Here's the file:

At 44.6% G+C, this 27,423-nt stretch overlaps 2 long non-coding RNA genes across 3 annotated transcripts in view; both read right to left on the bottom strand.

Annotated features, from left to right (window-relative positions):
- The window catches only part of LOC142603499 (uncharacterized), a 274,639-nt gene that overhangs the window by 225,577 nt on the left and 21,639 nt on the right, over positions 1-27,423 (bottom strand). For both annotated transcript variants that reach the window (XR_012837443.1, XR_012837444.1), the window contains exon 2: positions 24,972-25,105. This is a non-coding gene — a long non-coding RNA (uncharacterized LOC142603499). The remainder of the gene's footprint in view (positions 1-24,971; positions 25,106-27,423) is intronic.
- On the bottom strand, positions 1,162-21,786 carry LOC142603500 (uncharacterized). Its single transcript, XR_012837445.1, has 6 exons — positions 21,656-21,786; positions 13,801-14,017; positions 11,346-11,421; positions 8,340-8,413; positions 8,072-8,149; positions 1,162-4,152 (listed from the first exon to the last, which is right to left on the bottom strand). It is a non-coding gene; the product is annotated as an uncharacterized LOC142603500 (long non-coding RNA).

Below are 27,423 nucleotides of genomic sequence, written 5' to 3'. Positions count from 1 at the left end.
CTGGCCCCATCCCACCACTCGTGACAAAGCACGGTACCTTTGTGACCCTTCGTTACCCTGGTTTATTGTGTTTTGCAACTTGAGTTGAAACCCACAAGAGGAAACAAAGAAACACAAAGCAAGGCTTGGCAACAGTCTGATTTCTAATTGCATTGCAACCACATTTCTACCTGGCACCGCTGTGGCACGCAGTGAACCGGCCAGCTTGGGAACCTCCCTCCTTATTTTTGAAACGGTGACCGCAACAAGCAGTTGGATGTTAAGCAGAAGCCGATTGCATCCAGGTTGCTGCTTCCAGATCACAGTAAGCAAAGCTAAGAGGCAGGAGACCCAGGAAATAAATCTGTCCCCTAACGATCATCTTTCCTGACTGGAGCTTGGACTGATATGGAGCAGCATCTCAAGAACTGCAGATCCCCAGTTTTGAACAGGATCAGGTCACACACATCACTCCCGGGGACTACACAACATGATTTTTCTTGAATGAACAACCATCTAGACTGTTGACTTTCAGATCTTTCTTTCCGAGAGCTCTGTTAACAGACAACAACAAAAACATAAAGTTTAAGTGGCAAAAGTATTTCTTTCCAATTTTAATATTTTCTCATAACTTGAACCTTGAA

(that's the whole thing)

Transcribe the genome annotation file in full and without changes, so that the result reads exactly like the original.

At 44.6% G+C, this 27,423-nt stretch overlaps 2 long non-coding RNA genes across 3 annotated transcripts in view; both read right to left on the bottom strand.

Annotated features, from left to right (window-relative positions):
- The window catches only part of LOC142603499 (uncharacterized), a 274,639-nt gene that overhangs the window by 225,577 nt on the left and 21,639 nt on the right, over positions 1-27,423 (bottom strand). For both annotated transcript variants that reach the window (XR_012837443.1, XR_012837444.1), the window contains exon 2: positions 24,972-25,105. This is a non-coding gene — a long non-coding RNA (uncharacterized LOC142603499). The remainder of the gene's footprint in view (positions 1-24,971; positions 25,106-27,423) is intronic.
- On the bottom strand, positions 1,162-21,786 carry LOC142603500 (uncharacterized). Its single transcript, XR_012837445.1, has 6 exons — positions 21,656-21,786; positions 13,801-14,017; positions 11,346-11,421; positions 8,340-8,413; positions 8,072-8,149; positions 1,162-4,152 (listed from the first exon to the last, which is right to left on the bottom strand). It is a non-coding gene; the product is annotated as an uncharacterized LOC142603500 (long non-coding RNA).

Below are 27,423 nucleotides of genomic sequence, written 5' to 3'. Positions count from 1 at the left end.
CTGGCCCCATCCCACCACTCGTGACAAAGCACGGTACCTTTGTGACCCTTCGTTACCCTGGTTTATTGTGTTTTGCAACTTGAGTTGAAACCCACAAGAGGAAACAAAGAAACACAAAGCAAGGCTTGGCAACAGTCTGATTTCTAATTGCATTGCAACCACATTTCTACCTGGCACCGCTGTGGCACGCAGTGAACCGGCCAGCTTGGGAACCTCCCTCCTTATTTTTGAAACGGTGACCGCAACAAGCAGTTGGATGTTAAGCAGAAGCCGATTGCATCCAGGTTGCTGCTTCCAGATCACAGTAAGCAAAGCTAAGAGGCAGGAGACCCAGGAAATAAATCTGTCCCCTAACGATCATCTTTCCTGACTGGAGCTTGGACTGATATGGAGCAGCATCTCAAGAACTGCAGATCCCCAGTTTTGAACAGGATCAGGTCACACACATCACTCCCGGGGACTACACAACATGATTTTTCTTGAATGAACAACCATCTAGACTGTTGACTTTCAGATCTTTCTTTCCGAGAGCTCTGTTAACAGACAACAACAAAAACATAAAGTTTAAGTGGCAAAAGTATTTCTTTCCAATTTTAATATTTTCTCATAACTTGAACCTTGAA